Then the din stops and I hear one of the guys say, "look, man, it's a hawk."
"Yeah, it's a hawk and he's caught a bird...and he's trying to drown it."
Well, that was something I couldn't resist, so I grabbed the trusty Canon EOS Rebel XT and ran over to the edge of the boat slip next door to see what was going on.
Sure enough there was a hawk in shallow water at the foot of the boat ramp holding another bird under the water. It looked as though the hawk were trying to drown the bird, his intended dinner no doubt, but I think he was following his usual protocol of holding the bird down until the hawk's talons put an end to the bird's struggles. Really doubt that the hawk had a concept of drowning, per se; rather, he just happened to land in the water with his prey.***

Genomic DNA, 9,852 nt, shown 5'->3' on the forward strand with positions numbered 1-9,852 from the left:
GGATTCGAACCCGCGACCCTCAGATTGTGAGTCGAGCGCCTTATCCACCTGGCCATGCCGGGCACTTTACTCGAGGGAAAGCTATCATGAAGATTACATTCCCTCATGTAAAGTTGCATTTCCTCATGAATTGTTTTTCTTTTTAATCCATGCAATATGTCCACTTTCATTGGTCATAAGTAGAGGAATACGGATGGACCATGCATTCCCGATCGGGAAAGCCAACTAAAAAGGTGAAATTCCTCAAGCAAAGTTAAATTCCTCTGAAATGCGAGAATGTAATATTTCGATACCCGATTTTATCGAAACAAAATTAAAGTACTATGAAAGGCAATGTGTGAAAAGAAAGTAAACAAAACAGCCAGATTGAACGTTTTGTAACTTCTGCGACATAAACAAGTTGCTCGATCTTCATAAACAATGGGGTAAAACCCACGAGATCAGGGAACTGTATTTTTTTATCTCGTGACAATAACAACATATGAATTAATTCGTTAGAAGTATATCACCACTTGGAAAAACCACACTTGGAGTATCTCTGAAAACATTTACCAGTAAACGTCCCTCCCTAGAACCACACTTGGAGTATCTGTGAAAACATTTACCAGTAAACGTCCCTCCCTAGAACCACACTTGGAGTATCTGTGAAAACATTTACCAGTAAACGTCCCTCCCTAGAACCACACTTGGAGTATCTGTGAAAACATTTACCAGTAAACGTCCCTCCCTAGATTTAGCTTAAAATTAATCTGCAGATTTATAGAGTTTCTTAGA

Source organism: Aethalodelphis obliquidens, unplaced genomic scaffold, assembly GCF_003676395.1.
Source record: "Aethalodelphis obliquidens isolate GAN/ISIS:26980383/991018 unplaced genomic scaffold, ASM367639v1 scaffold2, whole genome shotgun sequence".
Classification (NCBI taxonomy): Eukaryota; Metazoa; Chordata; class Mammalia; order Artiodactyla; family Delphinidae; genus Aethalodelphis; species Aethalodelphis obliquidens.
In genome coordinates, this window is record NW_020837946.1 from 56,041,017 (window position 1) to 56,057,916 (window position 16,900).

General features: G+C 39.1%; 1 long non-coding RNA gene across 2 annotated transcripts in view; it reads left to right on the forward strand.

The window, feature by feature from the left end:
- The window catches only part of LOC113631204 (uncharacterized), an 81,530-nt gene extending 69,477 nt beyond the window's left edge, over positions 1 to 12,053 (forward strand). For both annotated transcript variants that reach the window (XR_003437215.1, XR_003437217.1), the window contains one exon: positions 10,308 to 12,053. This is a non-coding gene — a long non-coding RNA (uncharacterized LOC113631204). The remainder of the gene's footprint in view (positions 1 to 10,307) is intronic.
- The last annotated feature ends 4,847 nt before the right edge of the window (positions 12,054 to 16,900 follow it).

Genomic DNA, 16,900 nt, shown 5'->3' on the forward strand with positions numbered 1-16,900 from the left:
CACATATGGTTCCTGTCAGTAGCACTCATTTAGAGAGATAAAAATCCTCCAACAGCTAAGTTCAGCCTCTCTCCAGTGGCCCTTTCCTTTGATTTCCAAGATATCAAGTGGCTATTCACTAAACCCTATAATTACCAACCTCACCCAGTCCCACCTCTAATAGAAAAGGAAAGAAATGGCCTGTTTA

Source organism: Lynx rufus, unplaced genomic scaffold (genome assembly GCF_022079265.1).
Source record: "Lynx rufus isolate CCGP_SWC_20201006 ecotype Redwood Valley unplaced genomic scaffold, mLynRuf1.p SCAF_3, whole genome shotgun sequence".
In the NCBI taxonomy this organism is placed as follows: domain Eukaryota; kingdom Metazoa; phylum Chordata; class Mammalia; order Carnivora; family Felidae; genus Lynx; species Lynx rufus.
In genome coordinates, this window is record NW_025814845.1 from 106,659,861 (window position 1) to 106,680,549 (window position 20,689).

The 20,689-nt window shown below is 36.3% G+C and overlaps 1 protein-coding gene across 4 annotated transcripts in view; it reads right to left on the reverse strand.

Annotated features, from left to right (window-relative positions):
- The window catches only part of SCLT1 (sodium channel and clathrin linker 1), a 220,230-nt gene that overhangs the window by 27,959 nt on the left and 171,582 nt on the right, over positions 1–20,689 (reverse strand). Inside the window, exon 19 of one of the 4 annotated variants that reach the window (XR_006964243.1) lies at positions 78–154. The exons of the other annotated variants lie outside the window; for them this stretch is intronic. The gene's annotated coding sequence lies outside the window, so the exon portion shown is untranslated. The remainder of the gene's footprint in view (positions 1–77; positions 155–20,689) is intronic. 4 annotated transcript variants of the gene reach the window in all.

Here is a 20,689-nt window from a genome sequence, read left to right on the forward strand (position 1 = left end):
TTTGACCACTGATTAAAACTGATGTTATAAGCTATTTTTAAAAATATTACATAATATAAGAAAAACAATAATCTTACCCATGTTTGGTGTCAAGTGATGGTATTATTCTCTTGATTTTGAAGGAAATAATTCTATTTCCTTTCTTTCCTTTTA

Moments after I took this shot the bird moved to the left out of my line of sight...so I walked along the hedges to the left hoping to get a clear view...when I hear this big flapping of wings and the hawk, prey in claws, dripping water, comes over the hedge right at my head.
***Note: Please see post #43 for a correction on this.
The hawk then flew to the other side of the yard and landed near the sidewalk where he allowed me to approach close enough to get this portrait.
Shortly, however, the hawk with prey took the the air and flew back across the yard out of my sight. I rushed over there, but he was gone.
Something like this doesn't happen every day.
frigatebirds floating through the skies over the Bay today. While this is not a great photo, the birds are spectacular. Their wingspan can be as much as 7.5 feet. The hotlink in the line above will take you to a lot more information...and additional photos.